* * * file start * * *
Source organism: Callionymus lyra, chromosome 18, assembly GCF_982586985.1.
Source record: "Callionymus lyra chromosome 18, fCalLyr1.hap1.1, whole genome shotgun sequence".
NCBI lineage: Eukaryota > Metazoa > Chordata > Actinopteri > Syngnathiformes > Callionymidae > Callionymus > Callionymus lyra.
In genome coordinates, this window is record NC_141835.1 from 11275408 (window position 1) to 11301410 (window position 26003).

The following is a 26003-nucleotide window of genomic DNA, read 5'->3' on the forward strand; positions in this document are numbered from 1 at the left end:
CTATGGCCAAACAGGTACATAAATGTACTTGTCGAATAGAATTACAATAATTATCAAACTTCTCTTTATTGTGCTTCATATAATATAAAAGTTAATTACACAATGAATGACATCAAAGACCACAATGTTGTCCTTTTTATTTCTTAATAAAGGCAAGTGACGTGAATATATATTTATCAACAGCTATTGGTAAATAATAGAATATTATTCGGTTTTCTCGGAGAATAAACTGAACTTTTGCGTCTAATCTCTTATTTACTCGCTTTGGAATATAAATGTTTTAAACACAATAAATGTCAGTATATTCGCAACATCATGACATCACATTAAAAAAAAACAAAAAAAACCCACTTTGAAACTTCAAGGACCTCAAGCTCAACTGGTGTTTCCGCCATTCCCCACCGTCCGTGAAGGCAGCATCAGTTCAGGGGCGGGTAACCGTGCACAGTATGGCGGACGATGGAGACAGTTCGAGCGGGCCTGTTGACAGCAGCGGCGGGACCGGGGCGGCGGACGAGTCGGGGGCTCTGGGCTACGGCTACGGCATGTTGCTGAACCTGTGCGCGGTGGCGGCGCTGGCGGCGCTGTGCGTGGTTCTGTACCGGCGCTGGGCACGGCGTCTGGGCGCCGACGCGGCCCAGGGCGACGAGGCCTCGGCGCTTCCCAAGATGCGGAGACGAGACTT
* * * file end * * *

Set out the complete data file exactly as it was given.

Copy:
Source organism: Callionymus lyra, chromosome 18, assembly GCF_982586985.1.
Source record: "Callionymus lyra chromosome 18, fCalLyr1.hap1.1, whole genome shotgun sequence".
NCBI lineage: Eukaryota > Metazoa > Chordata > Actinopteri > Syngnathiformes > Callionymidae > Callionymus > Callionymus lyra.
In genome coordinates, this window is record NC_141835.1 from 11275408 (window position 1) to 11301410 (window position 26003).

The following is a 26003-nucleotide window of genomic DNA, read 5'->3' on the forward strand; positions in this document are numbered from 1 at the left end:
CTATGGCCAAACAGGTACATAAATGTACTTGTCGAATAGAATTACAATAATTATCAAACTTCTCTTTATTGTGCTTCATATAATATAAAAGTTAATTACACAATGAATGACATCAAAGACCACAATGTTGTCCTTTTTATTTCTTAATAAAGGCAAGTGACGTGAATATATATTTATCAACAGCTATTGGTAAATAATAGAATATTATTCGGTTTTCTCGGAGAATAAACTGAACTTTTGCGTCTAATCTCTTATTTACTCGCTTTGGAATATAAATGTTTTAAACACAATAAATGTCAGTATATTCGCAACATCATGACATCACATTAAAAAAAAACAAAAAAAACCCACTTTGAAACTTCAAGGACCTCAAGCTCAACTGGTGTTTCCGCCATTCCCCACCGTCCGTGAAGGCAGCATCAGTTCAGGGGCGGGTAACCGTGCACAGTATGGCGGACGATGGAGACAGTTCGAGCGGGCCTGTTGACAGCAGCGGCGGGACCGGGGCGGCGGACGAGTCGGGGGCTCTGGGCTACGGCTACGGCATGTTGCTGAACCTGTGCGCGGTGGCGGCGCTGGCGGCGCTGTGCGTGGTTCTGTACCGGCGCTGGGCACGGCGTCTGGGCGCCGACGCGGCCCAGGGCGACGAGGCCTCGGCGCTTCCCAAGATGCGGAGACGAGACTT